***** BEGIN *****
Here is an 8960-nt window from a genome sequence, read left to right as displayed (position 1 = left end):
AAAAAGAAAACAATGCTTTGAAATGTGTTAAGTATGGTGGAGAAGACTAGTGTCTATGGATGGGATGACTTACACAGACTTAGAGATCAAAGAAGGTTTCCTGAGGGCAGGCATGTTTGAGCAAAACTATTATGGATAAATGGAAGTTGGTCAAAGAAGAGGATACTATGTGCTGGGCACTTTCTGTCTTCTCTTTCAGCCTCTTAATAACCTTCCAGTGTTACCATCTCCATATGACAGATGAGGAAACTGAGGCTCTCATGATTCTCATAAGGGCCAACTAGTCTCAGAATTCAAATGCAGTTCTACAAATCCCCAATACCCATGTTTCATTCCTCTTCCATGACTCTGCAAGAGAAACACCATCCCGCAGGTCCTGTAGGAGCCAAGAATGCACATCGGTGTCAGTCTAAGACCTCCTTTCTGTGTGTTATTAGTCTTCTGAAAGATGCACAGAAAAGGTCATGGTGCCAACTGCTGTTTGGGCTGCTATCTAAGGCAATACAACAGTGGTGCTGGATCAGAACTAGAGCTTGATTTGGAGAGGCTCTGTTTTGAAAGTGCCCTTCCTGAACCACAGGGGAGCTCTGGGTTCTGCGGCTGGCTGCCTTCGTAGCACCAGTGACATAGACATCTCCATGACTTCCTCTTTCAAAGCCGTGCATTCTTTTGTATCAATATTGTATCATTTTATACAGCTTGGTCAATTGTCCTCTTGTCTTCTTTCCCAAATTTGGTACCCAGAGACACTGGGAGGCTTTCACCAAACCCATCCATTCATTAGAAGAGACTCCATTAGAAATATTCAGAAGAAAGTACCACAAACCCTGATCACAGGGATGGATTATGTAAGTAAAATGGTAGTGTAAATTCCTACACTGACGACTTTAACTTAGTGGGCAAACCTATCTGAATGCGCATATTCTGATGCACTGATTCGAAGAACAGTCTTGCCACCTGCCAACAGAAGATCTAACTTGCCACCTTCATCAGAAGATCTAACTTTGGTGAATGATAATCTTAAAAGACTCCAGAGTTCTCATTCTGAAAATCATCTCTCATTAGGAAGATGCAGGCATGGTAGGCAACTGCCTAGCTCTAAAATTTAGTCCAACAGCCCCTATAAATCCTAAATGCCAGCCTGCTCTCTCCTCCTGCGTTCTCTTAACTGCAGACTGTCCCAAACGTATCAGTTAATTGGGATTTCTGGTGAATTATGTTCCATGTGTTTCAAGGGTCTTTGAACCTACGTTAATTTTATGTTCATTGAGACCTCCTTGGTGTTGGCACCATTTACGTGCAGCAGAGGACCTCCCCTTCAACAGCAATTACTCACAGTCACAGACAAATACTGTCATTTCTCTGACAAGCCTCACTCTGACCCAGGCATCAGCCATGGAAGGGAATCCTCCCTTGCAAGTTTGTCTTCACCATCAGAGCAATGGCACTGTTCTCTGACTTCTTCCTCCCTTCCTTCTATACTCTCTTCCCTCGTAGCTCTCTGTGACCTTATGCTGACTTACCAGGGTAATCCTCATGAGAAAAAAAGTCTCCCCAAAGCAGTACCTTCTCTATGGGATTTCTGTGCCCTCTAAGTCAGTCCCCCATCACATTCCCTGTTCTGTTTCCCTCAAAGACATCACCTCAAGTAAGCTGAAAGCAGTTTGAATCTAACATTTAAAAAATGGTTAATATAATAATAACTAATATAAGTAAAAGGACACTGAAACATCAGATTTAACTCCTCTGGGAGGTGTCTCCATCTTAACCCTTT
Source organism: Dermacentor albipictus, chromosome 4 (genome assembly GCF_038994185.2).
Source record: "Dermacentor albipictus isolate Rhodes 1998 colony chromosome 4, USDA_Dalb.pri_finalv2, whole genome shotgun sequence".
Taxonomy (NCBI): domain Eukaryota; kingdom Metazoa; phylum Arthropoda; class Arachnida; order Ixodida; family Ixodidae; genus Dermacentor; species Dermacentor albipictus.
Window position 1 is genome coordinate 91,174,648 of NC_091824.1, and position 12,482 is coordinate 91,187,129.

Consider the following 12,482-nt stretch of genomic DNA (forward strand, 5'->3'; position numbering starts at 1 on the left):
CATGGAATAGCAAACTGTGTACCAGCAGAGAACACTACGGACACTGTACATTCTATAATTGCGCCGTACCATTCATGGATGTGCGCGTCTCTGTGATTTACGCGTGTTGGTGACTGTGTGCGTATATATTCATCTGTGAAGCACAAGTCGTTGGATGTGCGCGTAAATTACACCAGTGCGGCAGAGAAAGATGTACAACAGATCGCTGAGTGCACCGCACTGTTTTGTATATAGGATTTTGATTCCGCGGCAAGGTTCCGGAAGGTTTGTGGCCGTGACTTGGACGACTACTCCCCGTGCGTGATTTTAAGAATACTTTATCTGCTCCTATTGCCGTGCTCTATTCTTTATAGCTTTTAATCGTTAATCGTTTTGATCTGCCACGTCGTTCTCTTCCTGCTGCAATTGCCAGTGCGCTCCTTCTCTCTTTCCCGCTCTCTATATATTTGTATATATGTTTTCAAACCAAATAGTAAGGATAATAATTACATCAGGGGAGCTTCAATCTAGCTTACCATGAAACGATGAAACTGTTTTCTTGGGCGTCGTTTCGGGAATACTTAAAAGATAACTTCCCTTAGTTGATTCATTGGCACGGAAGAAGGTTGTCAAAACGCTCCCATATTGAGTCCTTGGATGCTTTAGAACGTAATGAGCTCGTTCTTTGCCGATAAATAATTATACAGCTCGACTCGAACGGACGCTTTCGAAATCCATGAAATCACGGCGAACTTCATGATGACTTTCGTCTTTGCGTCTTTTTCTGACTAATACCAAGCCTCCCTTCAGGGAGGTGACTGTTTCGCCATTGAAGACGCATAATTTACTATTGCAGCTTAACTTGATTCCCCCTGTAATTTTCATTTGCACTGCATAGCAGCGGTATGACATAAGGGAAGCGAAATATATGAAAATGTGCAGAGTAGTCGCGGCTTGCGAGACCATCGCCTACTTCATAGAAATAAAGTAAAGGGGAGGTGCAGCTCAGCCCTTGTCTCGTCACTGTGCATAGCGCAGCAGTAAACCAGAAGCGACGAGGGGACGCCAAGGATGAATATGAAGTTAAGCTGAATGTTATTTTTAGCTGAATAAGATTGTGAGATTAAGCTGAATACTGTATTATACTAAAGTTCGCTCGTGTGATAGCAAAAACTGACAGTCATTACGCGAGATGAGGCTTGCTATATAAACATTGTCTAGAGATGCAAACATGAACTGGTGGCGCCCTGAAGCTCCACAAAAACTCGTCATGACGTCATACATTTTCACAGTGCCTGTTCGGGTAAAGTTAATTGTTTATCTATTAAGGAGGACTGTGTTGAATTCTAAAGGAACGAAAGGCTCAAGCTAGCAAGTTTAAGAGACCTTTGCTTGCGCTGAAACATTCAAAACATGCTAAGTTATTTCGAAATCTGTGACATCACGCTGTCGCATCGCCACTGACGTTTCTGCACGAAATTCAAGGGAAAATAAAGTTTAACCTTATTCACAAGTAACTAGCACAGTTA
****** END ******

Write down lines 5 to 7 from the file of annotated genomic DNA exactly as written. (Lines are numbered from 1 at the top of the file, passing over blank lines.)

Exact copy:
Taxonomy (NCBI): domain Eukaryota; kingdom Metazoa; phylum Arthropoda; class Arachnida; order Ixodida; family Ixodidae; genus Dermacentor; species Dermacentor albipictus.
Window position 1 is genome coordinate 91,174,648 of NC_091824.1, and position 12,482 is coordinate 91,187,129.

Consider the following 12,482-nt stretch of genomic DNA (forward strand, 5'->3'; position numbering starts at 1 on the left):